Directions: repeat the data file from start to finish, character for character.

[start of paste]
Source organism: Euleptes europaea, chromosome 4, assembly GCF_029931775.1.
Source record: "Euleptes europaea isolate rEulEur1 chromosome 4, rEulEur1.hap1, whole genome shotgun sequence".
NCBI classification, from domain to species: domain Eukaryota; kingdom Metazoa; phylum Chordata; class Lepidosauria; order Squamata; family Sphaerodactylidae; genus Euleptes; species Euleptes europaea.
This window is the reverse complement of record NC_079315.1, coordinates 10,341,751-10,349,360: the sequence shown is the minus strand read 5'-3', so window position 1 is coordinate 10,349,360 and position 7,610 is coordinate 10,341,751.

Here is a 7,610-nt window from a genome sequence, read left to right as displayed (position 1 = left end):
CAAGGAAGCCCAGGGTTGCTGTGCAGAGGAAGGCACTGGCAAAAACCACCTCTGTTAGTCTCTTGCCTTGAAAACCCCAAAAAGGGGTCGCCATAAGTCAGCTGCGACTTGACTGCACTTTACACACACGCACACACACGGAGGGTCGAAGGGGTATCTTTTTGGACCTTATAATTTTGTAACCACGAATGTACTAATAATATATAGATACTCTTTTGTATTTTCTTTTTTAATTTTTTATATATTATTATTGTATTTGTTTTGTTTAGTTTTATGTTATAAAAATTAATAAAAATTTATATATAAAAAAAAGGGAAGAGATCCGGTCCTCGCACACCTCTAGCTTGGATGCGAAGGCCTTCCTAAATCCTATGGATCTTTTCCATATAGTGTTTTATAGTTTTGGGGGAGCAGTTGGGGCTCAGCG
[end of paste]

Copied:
Source organism: Euleptes europaea, chromosome 4, assembly GCF_029931775.1.
Source record: "Euleptes europaea isolate rEulEur1 chromosome 4, rEulEur1.hap1, whole genome shotgun sequence".
NCBI classification, from domain to species: domain Eukaryota; kingdom Metazoa; phylum Chordata; class Lepidosauria; order Squamata; family Sphaerodactylidae; genus Euleptes; species Euleptes europaea.
This window is the reverse complement of record NC_079315.1, coordinates 10,341,751-10,349,360: the sequence shown is the minus strand read 5'-3', so window position 1 is coordinate 10,349,360 and position 7,610 is coordinate 10,341,751.

Here is a 7,610-nt window from a genome sequence, read left to right as displayed (position 1 = left end):
CAAGGAAGCCCAGGGTTGCTGTGCAGAGGAAGGCACTGGCAAAAACCACCTCTGTTAGTCTCTTGCCTTGAAAACCCCAAAAAGGGGTCGCCATAAGTCAGCTGCGACTTGACTGCACTTTACACACACGCACACACACGGAGGGTCGAAGGGGTATCTTTTTGGACCTTATAATTTTGTAACCACGAATGTACTAATAATATATAGATACTCTTTTGTATTTTCTTTTTTAATTTTTTATATATTATTATTGTATTTGTTTTGTTTAGTTTTATGTTATAAAAATTAATAAAAATTTATATATAAAAAAAAGGGAAGAGATCCGGTCCTCGCACACCTCTAGCTTGGATGCGAAGGCCTTCCTAAATCCTATGGATCTTTTCCATATAGTGTTTTATAGTTTTGGGGGAGCAGTTGGGGCTCAGCG